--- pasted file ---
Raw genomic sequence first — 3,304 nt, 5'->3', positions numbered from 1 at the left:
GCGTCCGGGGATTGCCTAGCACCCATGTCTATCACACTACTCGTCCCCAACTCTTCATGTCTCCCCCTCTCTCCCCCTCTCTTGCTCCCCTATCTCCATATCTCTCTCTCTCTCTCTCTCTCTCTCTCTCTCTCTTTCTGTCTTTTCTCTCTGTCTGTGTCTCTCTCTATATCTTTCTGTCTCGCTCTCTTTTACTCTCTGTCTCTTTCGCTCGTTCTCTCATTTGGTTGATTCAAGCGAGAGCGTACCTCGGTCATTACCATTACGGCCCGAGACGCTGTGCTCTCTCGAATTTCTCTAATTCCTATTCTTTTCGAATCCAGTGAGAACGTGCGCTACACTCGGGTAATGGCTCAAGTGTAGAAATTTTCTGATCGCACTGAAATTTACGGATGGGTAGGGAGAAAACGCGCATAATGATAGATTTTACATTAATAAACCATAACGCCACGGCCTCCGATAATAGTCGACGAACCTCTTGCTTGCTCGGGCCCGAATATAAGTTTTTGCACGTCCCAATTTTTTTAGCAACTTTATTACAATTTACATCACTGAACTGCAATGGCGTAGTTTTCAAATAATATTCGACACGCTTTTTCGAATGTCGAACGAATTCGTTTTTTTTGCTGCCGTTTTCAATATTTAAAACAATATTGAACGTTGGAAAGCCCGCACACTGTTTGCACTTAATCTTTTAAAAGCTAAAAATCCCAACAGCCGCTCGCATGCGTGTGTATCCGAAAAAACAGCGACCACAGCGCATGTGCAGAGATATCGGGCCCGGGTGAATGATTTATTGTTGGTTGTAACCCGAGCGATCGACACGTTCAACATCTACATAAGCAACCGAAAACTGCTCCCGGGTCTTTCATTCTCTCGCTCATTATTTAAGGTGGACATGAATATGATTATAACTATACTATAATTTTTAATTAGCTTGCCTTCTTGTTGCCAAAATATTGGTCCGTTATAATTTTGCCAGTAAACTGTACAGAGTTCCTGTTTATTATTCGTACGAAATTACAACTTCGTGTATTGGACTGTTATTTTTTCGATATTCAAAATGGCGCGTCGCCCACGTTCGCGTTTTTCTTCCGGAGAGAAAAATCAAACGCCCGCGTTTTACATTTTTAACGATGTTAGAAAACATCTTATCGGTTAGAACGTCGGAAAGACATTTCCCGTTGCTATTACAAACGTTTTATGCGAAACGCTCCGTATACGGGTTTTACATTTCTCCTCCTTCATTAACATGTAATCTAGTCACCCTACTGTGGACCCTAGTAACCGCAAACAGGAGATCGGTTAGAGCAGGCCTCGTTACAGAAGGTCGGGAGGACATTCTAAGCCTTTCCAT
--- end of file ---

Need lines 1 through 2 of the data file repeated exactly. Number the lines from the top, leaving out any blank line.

Raw genomic sequence first — 3,304 nt, 5'->3', positions numbered from 1 at the left:
GCGTCCGGGGATTGCCTAGCACCCATGTCTATCACACTACTCGTCCCCAACTCTTCATGTCTCCCCCTCTCTCCCCCTCTCTTGCTCCCCTATCTCCATATCTCTCTCTCTCTCTCTCTCTCTCTCTCTCTCTCTTTCTGTCTTTTCTCTCTGTCTGTGTCTCTCTCTATATCTTTCTGTCTCGCTCTCTTTTACTCTCTGTCTCTTTCGCTCGTTCTCTCATTTGGTTGATTCAAGCGAGAGCGTACCTCGGTCATTACCATTACGGCCCGAGACGCTGTGCTCTCTCGAATTTCTCTAATTCCTATTCTTTTCGAATCCAGTGAGAACGTGCGCTACACTCGGGTAATGGCTCAAGTGTAGAAATTTTCTGATCGCACTGAAATTTACGGATGGGTAGGGAGAAAACGCGCATAATGATAGATTTTACATTAATAAACCATAACGCCACGGCCTCCGATAATAGTCGACGAACCTCTTGCTTGCTCGGGCCCGAATATAAGTTTTTGCACGTCCCAATTTTTTTAGCAACTTTATTACAATTTACATCACTGAACTGCAATGGCGTAGTTTTCAAATAATATTCGACACGCTTTTTCGAATGTCGAACGAATTCGTTTTTTTTGCTGCCGTTTTCAATATTTAAAACAATATTGAACGTTGGAAAGCCCGCACACTGTTTGCACTTAATCTTTTAAAAGCTAAAAATCCCAACAGCCGCTCGCATGCGTGTGTATCCGAAAAAACAGCGACCACAGCGCATGTGCAGAGATATCGGGCCCGGGTGAATGATTTATTGTTGGTTGTAACCCGAGCGATCGACACGTTCAACATCTACATAAGCAACCGAAAACTGCTCCCGGGTCTTTCATTCTCTCGCTCATTATTTAAGGTGGACATGAATATGATTATAACTATACTATAATTTTTAATTAGCTTGCCTTCTTGTTGCCAAAATATTGGTCCGTTATAATTTTGCCAGTAAACTGTACAGAGTTCCTGTTTATTATTCGTACGAAATTACAACTTCGTGTATTGGACTGTTATTTTTTCGATATTCAAAATGGCGCGTCGCCCACGTTCGCGTTTTTCTTCCGGAGAGAAAAATCAAACGCCCGCGTTTTACATTTTTAACGATGTTAGAAAACATCTTATCGGTTAGAACGTCGGAAAGACATTTCCCGTTGCTATTACAAACGTTTTATGCGAAACGCTCCGTATACGGGTTTTACATTTCTCCTCCTTCATTAACATGTAATCTAGTCACCCTACTGTGGACCCTAGTAACCGCAAACAGGAGATCGGTTAGAGCAGGCCTCGTTACAGAAGGTCGGGAGGACATTCTAAGCCTTTCCAT